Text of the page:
With real-time asset analytics, companies have a well-structured understanding of how their products are used by their customers. As a result, companies are exploring new business models to foster long-term deliverable driven customer relationships.
Rolls-Royce is a well-known example of innovating a product-as-a-service business model.
The possibility to deliver more products ‘as-a-service’ provides customers with a new level of transparency and fosters a deeper connection between those offering the service and their customers. IIoT along with real-time analytics provides a platform to offer asset uptime assurances.
In Los Angeles, a company called Streetline has installed 7,000 hockey-puck-sized sensors in city roadbeds that communicate real-time parking conditions to smartphone apps, telling drivers where parking is available. These connected parking spaces have increased the city’s parking revenue by 2% while decreasing the average cost of parking, and increasing space utilization, by 11%.
Traditionally companies saw increased risk in assuring deliverables, quite often the model was product warranties and maintenance for the first few years. With IIOT and Real-Time Asset Analytics companies can offer assurances on deliverables like asset uptime, energy saved, production yield and safety.
3. 3D Printing and Other On-Demand Manufacturing Techniques Reduce Turnaround Time
One of the best examples (both commercially and technically) is the use of 3D-printed parts by BAE Systems.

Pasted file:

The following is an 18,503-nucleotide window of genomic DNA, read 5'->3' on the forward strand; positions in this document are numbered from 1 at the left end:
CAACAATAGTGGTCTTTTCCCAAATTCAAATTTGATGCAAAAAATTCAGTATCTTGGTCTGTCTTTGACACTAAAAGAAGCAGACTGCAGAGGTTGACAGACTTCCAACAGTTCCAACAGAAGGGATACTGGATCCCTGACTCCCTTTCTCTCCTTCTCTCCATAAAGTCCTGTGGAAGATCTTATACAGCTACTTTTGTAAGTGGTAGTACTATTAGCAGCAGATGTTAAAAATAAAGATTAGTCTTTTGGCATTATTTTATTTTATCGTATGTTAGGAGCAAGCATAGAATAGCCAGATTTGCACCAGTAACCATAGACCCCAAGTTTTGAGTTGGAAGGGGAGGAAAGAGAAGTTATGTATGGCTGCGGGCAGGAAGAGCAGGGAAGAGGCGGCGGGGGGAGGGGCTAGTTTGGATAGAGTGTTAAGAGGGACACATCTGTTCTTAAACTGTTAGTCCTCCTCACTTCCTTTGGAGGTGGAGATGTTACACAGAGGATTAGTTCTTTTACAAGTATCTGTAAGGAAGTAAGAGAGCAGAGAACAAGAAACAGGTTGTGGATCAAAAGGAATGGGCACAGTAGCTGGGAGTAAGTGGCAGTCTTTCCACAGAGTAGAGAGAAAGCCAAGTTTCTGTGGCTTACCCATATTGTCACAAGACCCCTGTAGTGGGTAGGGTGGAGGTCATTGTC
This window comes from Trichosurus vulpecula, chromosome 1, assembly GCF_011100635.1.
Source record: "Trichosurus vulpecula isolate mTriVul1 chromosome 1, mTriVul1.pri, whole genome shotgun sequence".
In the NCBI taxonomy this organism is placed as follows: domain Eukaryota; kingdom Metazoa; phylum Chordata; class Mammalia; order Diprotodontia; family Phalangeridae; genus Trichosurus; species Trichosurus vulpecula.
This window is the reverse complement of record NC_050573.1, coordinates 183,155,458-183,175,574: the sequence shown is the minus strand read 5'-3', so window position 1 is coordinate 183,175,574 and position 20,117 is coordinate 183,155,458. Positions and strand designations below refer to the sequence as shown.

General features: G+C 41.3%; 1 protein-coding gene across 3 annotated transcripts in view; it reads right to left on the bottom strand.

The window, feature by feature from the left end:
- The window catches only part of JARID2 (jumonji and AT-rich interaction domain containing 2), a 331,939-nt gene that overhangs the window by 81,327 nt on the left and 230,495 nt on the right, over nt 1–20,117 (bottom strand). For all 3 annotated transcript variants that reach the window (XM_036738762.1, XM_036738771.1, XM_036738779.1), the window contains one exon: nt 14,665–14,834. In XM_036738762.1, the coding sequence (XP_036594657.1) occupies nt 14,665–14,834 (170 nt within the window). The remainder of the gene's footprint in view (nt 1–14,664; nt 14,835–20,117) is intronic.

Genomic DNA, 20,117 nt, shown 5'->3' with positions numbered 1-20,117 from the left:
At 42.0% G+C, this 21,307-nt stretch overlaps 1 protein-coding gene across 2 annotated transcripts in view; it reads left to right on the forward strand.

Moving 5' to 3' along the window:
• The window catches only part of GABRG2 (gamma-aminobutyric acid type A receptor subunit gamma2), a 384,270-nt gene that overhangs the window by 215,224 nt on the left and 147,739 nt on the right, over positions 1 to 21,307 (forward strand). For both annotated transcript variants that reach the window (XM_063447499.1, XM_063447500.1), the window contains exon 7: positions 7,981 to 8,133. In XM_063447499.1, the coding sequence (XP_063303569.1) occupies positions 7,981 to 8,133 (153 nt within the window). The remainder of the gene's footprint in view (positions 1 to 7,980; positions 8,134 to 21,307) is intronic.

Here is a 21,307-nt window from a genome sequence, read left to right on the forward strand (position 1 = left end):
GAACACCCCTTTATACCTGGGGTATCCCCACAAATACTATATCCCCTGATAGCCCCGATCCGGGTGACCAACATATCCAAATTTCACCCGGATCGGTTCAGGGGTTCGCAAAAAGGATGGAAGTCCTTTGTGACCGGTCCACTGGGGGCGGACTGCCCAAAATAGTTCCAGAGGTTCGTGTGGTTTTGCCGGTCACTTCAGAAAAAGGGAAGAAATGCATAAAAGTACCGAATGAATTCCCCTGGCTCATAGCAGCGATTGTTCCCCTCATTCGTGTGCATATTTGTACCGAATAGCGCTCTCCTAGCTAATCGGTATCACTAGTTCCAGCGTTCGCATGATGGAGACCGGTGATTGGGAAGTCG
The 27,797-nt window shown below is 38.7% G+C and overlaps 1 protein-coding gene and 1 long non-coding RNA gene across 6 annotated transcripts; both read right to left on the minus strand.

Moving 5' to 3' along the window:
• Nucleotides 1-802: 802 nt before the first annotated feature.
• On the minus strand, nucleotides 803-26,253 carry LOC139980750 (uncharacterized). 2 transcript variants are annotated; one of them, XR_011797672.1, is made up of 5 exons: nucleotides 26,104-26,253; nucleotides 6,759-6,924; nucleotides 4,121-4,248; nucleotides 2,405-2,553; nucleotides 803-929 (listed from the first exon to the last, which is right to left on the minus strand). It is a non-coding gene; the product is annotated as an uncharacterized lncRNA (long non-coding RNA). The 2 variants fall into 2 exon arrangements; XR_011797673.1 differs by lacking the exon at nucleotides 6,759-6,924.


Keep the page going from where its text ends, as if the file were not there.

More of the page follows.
In 2013, BAE systems flew the first parts created using 3D printed parts on a Tornado jet operated by the Royal Air Force in the UK. The jet took off from RAF Marham fitted with a plastic camera bracket and since then the aircraft has flown with a cockpit radio cover and components in the landing gear created using 3D printed techniques.
Engineering Design which is disconnected from asset maintenance today will become vital to maintenance turnaround. Using 3D Design and a 3D printer, maintenance parts can be easily produced ‘On-Demand’. Eliminating the need to stock maintenance parts, shipping costs, maintenance parts forecast issues but most importantly maintaining the uptime of the assets.
Another supercritical example of the use of 3D printing with asset uptime and maintenance is demonstrated by the Marine Corps. Replacement parts sometimes take several weeks or months to be received by conventional methods, and 3-D printing just might hold the key to keeping fragile gear up and running.
“It’s the instantaneous nature of being able to print things on your premises,” said Lt. Col. Gregory Pace “If we can reduce a 100-day lead time down to one day because we have the capacity to print the replacement part, I think we are doing a significant increase to MEF readiness.”
Forbes recently reported that 52.8% of U.S. manufacturers believe that in the next 3-5 years, 3D Printing will be more useful in producing after-market parts or products. The impact of 3D Printing on complex manufacturing supply chains that generate high margins from Maintenance, Repair and Operations (MRO) products serving aerospace and defence, discrete, industrial and vehicle manufacturing is just beginning.